Ex-Colombian congresswoman says she was bribed

By Gerardo Reyes

McClatchy Newspapers

MIAMI — A former Colombian congresswoman whose vote was key to approving a constitutional reform that cleared the way for President Alvaro Uribe’s reelection bid in 2006 claims she was offered certain benefits for her ballot, in apparent violation of Colombian law.

Yidis Medina said in a previously unseen 2004 video that Uribe, then-Interior Minister Sabas Pretelt and Alberto Velasquez, then secretary general of the presidency, offered her "whatever she wanted" in exchange for her vote favoring the reelection.

According to Medina, 17 other congressional representatives were also approached with similar offers.


The granting of special benefits to congressional representatives in exchange for votes has been standard practice throughout the history of the Colombian Congress.

But a 2003 constitutional amendment backed by Uribe outlawed the practice.

The Colombian presidency said in a news release sent Saturday to El Nuevo Herald that Medina’s claims were "induced" by Daniel Coronell, the journalist who made the video, and that the government never made any offers to influence her vote.

Medina, who at first opposed the reelection proposal, admitted in the interview that she requested several government positions for friends and supporters to change her vote. She said she also accepted an offer by Uribe to appoint one of her close friends to a consular position.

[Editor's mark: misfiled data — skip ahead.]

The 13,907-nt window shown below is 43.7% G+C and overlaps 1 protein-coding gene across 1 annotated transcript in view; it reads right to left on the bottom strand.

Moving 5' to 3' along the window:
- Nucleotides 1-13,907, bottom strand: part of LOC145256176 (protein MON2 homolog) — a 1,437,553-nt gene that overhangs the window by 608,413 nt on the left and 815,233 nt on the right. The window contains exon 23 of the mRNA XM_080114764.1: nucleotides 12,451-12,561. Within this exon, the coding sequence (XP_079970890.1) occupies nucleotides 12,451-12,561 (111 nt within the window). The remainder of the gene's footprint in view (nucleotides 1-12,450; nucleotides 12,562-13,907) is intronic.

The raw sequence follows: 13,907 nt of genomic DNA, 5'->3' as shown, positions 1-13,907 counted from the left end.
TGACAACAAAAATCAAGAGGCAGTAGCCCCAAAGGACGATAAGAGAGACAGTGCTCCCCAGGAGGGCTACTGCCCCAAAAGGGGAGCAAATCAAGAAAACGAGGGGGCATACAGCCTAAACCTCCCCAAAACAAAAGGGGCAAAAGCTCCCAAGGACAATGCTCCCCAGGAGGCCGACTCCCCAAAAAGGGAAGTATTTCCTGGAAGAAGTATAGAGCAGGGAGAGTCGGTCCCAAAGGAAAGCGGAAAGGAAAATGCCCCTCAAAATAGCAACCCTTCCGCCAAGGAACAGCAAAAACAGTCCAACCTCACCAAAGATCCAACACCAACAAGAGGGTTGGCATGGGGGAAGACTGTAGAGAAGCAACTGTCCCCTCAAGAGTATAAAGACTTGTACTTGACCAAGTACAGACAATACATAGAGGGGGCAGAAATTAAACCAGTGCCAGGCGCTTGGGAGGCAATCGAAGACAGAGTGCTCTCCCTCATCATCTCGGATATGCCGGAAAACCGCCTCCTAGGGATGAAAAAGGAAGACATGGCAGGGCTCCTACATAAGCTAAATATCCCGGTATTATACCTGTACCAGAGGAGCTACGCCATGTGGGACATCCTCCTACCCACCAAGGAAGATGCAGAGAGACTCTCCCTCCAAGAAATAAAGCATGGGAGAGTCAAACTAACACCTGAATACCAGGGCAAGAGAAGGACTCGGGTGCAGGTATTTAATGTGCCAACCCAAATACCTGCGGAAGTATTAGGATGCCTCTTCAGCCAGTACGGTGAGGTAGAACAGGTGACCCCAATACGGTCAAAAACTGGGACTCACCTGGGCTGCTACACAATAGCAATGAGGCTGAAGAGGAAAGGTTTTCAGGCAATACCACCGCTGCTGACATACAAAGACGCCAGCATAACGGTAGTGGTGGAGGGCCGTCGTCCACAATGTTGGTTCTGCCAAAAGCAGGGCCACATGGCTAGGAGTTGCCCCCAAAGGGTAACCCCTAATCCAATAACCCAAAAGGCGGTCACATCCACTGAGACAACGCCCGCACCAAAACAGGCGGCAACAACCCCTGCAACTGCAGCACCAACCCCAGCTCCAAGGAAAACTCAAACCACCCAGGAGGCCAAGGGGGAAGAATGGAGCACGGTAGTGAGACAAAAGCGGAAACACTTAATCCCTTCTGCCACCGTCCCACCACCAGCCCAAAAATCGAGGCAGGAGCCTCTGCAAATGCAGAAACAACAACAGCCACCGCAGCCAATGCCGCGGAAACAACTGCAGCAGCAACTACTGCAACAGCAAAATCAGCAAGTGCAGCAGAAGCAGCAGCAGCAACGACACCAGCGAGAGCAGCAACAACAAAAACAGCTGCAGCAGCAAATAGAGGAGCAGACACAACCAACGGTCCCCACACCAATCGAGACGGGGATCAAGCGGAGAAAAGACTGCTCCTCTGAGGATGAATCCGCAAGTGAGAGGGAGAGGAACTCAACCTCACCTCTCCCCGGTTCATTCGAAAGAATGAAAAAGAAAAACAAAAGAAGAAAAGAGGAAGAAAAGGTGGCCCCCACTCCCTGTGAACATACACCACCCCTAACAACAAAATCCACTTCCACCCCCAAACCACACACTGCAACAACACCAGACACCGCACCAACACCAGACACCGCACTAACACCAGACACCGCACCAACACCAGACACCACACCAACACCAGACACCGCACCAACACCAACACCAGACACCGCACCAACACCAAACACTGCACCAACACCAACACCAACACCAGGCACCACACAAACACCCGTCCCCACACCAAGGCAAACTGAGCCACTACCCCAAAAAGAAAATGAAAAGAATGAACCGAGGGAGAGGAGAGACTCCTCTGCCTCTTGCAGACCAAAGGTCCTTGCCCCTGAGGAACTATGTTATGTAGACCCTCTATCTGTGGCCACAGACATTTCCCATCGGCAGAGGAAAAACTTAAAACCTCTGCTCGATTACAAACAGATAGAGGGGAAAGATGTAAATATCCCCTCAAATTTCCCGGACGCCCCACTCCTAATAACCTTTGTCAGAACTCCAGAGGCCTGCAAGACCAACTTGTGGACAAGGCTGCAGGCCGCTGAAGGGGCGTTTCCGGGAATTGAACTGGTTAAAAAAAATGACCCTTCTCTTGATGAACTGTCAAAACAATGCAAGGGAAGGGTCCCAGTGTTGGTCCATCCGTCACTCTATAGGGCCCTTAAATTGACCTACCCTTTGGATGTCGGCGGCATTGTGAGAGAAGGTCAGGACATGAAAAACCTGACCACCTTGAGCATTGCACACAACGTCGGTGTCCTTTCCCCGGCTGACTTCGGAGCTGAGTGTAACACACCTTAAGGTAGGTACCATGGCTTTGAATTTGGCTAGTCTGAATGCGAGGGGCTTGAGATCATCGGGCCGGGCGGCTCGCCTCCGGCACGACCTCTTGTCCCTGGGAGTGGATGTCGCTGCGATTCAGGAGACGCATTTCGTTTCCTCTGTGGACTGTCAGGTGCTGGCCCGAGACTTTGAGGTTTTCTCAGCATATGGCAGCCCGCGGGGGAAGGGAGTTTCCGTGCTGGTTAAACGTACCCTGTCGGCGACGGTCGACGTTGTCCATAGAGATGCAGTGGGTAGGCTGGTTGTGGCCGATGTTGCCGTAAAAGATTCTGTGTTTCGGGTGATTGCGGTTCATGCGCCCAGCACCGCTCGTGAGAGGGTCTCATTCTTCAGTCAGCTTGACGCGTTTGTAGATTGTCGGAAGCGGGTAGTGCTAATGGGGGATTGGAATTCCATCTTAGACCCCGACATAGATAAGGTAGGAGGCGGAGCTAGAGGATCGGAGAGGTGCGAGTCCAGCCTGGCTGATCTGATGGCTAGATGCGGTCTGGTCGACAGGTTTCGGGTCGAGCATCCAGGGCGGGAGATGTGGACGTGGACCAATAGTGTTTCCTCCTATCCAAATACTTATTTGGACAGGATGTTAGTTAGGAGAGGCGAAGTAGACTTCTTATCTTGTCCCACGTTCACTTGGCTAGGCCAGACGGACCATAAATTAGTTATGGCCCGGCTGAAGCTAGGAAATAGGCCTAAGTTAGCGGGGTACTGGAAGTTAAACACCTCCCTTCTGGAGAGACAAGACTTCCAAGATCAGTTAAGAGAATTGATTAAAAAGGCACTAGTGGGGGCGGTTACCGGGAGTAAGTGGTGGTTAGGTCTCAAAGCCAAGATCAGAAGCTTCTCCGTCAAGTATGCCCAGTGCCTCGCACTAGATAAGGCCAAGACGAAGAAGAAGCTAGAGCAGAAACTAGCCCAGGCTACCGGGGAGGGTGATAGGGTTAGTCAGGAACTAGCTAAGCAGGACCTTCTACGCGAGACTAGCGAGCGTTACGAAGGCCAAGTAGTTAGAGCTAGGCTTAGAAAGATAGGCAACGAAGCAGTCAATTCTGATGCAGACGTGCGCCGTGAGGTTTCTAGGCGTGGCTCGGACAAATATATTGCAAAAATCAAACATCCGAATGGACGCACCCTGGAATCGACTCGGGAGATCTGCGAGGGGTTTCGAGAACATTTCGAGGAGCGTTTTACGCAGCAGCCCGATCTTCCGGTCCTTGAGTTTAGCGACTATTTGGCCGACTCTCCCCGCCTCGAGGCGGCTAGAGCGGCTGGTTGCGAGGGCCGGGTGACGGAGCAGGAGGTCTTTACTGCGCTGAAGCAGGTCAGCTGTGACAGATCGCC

She voted in favor of the proposal in mid-2005, allowing Uribe to run for reelection in May 2006.

The video will air Sunday on Colombia’s nightly news broadcast, Noticias Uno, directed by Coronell.

El Nuevo Herald reviewed parts of the video and had access to the transcript of the conversation. In the video, Medina says that the interview could be made public only if the government failed to deliver on its promises or if her life were at risk.

Coronell said Medina told him recently that the government had not kept its side of the bargain, but asked for some time before airing the video. Coronell decided to air it anyway.


This is the first time a Congress member has openly admitted exchanging favors with a president.

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